18 April 2011

Retrospective 1992

The year was 1992 and it was remarkable.

June of 1992 brought the highly anticipated sequel to 1989's blockbuster Batman. In Batman Returns, Bats faced off against not one, but two (arguably three) villains, a trend that would ever plague comic book movies to come. Nowadays its easy to forget how significant Tim Burton's 1989 Batman movie was. Before that movie came out, the masses knew Batman from the 1960's Biff, Bam, Pow, TV show or from Super Friends. In the 80's comic book readers were treated to a Batman closer to his roots and redefined by such classics as The Dark Knight Returns. The 1989 film exposed general audiences to a Batman not rooted in camp, but a Dark Knight.

Unfortunately, in the 1992, Burton attempted to double down with a darker, grittier, more crazy, and less Happy Meal friendly Batman facing off against a grotesque imagining of the Penguin and an innuendo drenched Catwoman. The movie was a hit, earning over $160 million in the US on an $80 million budget, nevertheless, audience reaction caused the pendulum to swing in the Schumacher direction.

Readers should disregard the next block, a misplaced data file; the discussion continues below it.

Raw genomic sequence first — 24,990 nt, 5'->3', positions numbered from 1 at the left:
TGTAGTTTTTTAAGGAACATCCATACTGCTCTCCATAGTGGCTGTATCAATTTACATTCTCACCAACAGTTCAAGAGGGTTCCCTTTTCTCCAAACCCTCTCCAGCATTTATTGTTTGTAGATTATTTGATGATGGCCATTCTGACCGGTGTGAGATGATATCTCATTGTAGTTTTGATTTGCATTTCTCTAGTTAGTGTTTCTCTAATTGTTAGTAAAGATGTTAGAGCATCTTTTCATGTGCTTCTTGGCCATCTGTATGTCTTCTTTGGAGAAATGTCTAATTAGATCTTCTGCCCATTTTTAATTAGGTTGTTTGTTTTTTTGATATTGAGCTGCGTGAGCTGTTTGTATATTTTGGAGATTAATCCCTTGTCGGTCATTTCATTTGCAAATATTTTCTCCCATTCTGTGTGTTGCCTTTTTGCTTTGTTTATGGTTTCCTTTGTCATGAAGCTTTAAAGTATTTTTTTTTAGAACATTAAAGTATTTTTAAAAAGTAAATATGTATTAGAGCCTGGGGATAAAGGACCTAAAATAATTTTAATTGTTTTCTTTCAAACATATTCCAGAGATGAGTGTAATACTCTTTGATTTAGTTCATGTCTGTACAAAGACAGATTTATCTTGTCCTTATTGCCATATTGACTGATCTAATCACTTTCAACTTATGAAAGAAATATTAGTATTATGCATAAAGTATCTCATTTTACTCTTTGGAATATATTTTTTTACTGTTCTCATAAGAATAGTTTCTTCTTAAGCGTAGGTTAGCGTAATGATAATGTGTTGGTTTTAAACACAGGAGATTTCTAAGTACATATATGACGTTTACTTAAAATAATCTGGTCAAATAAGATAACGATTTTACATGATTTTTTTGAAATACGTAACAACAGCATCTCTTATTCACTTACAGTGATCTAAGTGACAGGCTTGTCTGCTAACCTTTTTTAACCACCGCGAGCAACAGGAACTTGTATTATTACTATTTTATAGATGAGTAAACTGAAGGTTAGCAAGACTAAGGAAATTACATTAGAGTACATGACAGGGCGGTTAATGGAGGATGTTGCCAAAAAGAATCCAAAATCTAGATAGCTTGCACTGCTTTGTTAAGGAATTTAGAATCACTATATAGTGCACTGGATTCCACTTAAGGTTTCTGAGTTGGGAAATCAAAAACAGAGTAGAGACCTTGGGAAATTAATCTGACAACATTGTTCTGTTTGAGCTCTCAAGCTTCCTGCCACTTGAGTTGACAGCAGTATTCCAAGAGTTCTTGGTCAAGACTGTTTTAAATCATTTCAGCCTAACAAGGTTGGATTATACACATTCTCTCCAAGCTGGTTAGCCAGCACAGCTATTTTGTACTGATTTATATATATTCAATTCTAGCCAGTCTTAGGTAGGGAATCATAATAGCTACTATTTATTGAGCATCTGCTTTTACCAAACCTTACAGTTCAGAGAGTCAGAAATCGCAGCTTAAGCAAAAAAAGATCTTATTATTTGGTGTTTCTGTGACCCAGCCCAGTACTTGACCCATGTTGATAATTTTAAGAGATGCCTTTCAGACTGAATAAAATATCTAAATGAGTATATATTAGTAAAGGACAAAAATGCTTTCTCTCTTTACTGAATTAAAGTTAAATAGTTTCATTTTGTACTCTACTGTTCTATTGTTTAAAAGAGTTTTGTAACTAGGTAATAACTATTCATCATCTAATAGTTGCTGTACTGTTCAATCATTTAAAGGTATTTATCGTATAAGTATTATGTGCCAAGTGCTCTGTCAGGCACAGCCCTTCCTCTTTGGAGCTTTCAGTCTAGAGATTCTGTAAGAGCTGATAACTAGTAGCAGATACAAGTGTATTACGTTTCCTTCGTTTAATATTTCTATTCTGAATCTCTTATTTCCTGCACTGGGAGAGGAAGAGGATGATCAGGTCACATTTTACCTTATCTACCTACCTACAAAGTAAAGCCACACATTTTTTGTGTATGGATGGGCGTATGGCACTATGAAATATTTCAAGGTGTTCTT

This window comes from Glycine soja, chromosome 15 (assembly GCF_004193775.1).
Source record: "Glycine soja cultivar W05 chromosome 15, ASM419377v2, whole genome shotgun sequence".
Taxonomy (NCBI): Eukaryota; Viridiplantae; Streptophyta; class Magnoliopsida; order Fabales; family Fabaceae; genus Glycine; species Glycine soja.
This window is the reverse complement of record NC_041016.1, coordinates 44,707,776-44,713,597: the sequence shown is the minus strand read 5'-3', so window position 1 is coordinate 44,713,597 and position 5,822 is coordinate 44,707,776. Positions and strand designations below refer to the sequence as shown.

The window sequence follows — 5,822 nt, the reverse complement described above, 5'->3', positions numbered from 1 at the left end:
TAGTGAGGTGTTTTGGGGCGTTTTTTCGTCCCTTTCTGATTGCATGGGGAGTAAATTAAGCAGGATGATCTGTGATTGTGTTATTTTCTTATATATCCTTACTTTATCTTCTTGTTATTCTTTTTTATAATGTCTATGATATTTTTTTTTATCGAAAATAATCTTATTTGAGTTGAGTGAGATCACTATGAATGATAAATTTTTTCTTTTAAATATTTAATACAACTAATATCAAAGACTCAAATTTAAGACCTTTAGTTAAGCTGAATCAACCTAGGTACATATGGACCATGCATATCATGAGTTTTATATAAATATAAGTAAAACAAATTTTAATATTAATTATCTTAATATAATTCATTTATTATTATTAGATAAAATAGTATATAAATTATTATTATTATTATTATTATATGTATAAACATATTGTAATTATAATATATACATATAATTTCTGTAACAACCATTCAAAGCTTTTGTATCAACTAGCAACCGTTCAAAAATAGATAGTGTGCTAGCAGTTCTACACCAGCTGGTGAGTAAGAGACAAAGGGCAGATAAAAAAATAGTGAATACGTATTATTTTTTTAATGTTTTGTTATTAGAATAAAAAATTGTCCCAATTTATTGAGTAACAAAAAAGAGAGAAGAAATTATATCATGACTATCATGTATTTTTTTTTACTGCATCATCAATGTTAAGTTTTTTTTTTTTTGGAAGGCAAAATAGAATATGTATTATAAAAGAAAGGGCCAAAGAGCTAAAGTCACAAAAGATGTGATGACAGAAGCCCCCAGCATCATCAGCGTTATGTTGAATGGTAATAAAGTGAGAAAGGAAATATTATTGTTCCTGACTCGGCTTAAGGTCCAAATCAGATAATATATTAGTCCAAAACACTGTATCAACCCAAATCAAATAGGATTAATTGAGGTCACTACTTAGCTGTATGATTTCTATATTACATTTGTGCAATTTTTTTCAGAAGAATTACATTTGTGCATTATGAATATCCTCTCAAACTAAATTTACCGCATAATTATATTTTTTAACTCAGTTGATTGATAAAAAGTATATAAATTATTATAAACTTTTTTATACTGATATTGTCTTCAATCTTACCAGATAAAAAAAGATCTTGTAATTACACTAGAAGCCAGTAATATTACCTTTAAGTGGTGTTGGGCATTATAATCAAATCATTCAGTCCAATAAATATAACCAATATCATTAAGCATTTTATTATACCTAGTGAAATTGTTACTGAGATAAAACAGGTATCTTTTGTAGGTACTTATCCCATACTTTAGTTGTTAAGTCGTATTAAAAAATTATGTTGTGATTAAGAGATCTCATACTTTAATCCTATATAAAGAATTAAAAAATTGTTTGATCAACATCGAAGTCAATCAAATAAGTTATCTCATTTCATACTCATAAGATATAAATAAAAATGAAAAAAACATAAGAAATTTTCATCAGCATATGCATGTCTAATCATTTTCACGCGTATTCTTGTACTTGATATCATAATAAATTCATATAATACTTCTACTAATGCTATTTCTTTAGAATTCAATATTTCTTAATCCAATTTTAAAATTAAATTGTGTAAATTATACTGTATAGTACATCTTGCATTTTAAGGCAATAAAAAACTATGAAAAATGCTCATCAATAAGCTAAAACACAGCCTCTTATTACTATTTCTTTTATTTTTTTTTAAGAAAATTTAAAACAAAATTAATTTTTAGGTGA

Just a few months later in September, Batman: The Animated Series would debut and Batman would be redefined for a generation. I hardly need to go into why this series was such a big deal, I will just say it spawned over 100 episodes of Batventures, and began the decade long presence of the DC animated universe.

Amazingly, a month after the debut of Batman's series, The X-Men got an animated series of their own. It too was a hit lasting five years and 76 episodes and beginning Marvel's own attempt at an established animated universes. Even more so than the Batman series, X-Men ambitiously adapted stories directly from the comics and won over a new crop of fans. So it was that two of the most influential superhero series debuted during the same fall season

Oh, and there was also a Human Target live action TV series in 1992. It lasted just 7 episodes because no one watched it.

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